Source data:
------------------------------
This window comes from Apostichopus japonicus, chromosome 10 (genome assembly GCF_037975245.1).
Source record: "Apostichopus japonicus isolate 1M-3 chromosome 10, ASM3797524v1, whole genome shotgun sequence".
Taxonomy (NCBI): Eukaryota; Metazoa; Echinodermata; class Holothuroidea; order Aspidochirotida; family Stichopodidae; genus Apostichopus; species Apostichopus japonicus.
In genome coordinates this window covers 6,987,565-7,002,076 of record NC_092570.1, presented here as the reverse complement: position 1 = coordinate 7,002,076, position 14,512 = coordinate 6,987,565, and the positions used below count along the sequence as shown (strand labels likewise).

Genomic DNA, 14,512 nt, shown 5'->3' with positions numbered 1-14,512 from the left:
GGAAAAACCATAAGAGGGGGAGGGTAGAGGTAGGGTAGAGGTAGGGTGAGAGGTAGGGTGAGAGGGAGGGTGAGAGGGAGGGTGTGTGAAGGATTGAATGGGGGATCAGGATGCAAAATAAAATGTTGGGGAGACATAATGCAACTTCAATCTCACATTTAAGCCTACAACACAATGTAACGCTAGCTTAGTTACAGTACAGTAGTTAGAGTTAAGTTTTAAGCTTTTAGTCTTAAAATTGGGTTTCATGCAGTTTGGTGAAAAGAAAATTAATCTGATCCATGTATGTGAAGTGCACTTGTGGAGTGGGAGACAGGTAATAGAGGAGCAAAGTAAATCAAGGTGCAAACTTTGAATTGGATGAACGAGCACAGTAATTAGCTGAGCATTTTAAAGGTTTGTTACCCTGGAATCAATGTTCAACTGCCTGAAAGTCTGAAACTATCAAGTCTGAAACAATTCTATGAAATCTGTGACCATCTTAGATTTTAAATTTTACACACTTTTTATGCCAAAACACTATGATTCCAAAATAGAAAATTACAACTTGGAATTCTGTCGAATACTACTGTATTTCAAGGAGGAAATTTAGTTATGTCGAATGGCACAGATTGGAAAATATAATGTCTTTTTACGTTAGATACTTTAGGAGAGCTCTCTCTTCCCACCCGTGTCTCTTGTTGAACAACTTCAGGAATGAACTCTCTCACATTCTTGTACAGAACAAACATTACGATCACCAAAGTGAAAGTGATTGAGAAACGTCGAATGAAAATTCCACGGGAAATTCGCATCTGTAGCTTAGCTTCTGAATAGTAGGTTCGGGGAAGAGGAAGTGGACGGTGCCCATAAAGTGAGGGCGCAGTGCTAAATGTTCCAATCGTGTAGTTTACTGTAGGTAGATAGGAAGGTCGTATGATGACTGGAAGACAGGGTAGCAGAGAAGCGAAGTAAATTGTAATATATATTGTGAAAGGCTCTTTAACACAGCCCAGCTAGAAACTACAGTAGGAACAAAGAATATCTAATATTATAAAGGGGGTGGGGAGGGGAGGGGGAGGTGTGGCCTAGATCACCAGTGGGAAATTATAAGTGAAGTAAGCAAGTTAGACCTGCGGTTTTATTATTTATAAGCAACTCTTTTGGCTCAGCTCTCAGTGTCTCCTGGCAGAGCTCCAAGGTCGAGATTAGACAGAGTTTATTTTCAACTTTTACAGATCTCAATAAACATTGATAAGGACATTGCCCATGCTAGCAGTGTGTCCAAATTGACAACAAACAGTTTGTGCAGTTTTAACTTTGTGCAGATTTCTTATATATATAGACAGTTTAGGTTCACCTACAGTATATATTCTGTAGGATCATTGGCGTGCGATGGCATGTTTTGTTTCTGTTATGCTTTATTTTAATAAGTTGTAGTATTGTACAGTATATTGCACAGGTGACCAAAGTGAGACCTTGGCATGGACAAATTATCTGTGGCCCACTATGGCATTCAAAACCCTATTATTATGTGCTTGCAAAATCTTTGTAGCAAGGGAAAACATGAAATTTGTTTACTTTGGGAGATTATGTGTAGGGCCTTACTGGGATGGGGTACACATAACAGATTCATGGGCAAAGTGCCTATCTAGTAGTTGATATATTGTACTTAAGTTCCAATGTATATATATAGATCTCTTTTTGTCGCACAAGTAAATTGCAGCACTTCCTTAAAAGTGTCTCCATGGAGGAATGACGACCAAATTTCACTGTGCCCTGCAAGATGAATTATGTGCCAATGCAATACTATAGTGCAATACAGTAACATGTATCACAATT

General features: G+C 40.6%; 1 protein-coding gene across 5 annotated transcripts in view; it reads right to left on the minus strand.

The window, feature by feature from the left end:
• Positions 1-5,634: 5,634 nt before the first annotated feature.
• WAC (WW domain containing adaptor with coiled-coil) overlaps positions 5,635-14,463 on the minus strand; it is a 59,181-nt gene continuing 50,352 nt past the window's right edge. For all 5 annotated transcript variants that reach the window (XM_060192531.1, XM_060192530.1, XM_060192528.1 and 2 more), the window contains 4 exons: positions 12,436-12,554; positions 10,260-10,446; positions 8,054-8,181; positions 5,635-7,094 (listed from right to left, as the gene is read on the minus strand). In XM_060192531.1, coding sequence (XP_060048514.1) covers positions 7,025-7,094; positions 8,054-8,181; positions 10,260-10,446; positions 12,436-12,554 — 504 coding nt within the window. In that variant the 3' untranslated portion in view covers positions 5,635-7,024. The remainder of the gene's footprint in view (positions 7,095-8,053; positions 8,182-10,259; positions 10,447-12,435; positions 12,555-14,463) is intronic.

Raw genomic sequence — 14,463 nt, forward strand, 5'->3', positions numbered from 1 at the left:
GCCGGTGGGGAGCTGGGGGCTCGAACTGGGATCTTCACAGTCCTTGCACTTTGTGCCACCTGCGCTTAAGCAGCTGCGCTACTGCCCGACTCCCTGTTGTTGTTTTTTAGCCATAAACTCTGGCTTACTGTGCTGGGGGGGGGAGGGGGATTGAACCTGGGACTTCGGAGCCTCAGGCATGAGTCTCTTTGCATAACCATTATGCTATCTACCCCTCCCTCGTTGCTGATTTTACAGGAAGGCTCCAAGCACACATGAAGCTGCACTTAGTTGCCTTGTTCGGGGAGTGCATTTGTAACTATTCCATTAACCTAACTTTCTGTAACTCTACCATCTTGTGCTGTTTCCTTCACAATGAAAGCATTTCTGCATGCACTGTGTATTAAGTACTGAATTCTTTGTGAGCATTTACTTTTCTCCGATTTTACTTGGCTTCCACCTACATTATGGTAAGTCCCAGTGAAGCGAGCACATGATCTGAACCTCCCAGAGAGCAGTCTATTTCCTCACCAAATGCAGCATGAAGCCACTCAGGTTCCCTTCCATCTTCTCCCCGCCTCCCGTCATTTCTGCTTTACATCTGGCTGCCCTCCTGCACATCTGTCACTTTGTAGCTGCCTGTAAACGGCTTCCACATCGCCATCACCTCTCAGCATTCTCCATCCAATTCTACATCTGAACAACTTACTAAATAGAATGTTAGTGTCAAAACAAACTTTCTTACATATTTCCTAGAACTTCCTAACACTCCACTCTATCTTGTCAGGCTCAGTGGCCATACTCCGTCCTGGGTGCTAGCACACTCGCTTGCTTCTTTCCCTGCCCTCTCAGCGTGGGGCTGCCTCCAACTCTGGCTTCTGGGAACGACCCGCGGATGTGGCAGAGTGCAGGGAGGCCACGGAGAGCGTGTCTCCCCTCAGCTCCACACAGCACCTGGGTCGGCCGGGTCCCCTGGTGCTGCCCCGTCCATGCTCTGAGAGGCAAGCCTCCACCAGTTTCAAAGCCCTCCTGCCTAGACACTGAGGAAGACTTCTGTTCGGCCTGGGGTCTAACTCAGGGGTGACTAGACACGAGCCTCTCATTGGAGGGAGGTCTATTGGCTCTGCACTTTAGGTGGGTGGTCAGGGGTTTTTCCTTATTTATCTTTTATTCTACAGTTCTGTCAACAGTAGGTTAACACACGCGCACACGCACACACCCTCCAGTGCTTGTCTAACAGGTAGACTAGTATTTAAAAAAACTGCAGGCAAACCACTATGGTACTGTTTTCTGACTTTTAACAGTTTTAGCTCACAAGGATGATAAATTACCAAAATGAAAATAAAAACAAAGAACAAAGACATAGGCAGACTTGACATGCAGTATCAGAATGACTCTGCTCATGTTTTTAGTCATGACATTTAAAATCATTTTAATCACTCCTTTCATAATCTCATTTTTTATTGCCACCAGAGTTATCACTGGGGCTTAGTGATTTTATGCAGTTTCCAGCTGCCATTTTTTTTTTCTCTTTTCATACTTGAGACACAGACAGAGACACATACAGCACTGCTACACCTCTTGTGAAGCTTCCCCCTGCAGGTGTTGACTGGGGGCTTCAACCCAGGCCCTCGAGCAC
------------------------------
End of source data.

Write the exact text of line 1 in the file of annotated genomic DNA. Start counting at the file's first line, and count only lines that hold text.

This window comes from Apostichopus japonicus, chromosome 10 (genome assembly GCF_037975245.1).